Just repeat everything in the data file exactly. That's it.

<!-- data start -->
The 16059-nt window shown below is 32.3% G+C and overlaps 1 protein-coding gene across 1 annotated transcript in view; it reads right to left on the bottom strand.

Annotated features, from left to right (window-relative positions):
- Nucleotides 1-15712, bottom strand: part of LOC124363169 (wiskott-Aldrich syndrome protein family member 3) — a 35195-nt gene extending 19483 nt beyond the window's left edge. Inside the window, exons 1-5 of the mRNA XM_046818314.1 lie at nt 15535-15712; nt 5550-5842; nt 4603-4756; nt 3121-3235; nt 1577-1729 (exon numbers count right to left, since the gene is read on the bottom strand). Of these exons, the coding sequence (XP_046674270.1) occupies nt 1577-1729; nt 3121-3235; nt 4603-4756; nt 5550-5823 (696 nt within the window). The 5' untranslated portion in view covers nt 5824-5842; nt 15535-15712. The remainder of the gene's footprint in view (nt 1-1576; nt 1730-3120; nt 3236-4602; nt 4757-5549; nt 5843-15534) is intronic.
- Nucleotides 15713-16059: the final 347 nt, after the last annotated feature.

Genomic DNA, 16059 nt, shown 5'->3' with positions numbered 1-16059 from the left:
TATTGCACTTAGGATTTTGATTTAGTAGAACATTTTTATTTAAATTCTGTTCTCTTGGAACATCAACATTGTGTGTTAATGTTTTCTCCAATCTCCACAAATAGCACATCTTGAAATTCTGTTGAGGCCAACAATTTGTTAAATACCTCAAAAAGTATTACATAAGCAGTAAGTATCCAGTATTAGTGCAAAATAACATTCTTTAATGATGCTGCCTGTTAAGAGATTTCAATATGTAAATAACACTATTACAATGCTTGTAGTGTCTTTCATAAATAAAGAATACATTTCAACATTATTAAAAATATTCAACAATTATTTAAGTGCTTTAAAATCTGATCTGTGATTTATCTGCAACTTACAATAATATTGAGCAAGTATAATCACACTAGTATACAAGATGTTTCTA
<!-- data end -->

The 16059-nt window shown below is 32.3% G+C and overlaps 1 protein-coding gene across 1 annotated transcript in view; it reads right to left on the bottom strand.

Annotated features, from left to right (window-relative positions):
- Nucleotides 1-15712, bottom strand: part of LOC124363169 (wiskott-Aldrich syndrome protein family member 3) — a 35195-nt gene extending 19483 nt beyond the window's left edge. Inside the window, exons 1-5 of the mRNA XM_046818314.1 lie at nt 15535-15712; nt 5550-5842; nt 4603-4756; nt 3121-3235; nt 1577-1729 (exon numbers count right to left, since the gene is read on the bottom strand). Of these exons, the coding sequence (XP_046674270.1) occupies nt 1577-1729; nt 3121-3235; nt 4603-4756; nt 5550-5823 (696 nt within the window). The 5' untranslated portion in view covers nt 5824-5842; nt 15535-15712. The remainder of the gene's footprint in view (nt 1-1576; nt 1730-3120; nt 3236-4602; nt 4757-5549; nt 5843-15534) is intronic.
- Nucleotides 15713-16059: the final 347 nt, after the last annotated feature.

Genomic DNA, 16059 nt, shown 5'->3' with positions numbered 1-16059 from the left:
TATTGCACTTAGGATTTTGATTTAGTAGAACATTTTTATTTAAATTCTGTTCTCTTGGAACATCAACATTGTGTGTTAATGTTTTCTCCAATCTCCACAAATAGCACATCTTGAAATTCTGTTGAGGCCAACAATTTGTTAAATACCTCAAAAAGTATTACATAAGCAGTAAGTATCCAGTATTAGTGCAAAATAACATTCTTTAATGATGCTGCCTGTTAAGAGATTTCAATATGTAAATAACACTATTACAATGCTTGTAGTGTCTTTCATAAATAAAGAATACATTTCAACATTATTAAAAATATTCAACAATTATTTAAGTGCTTTAAAATCTGATCTGTGATTTATCTGCAACTTACAATAATATTGAGCAAGTATAATCACACTAGTATACAAGATGTTTCTA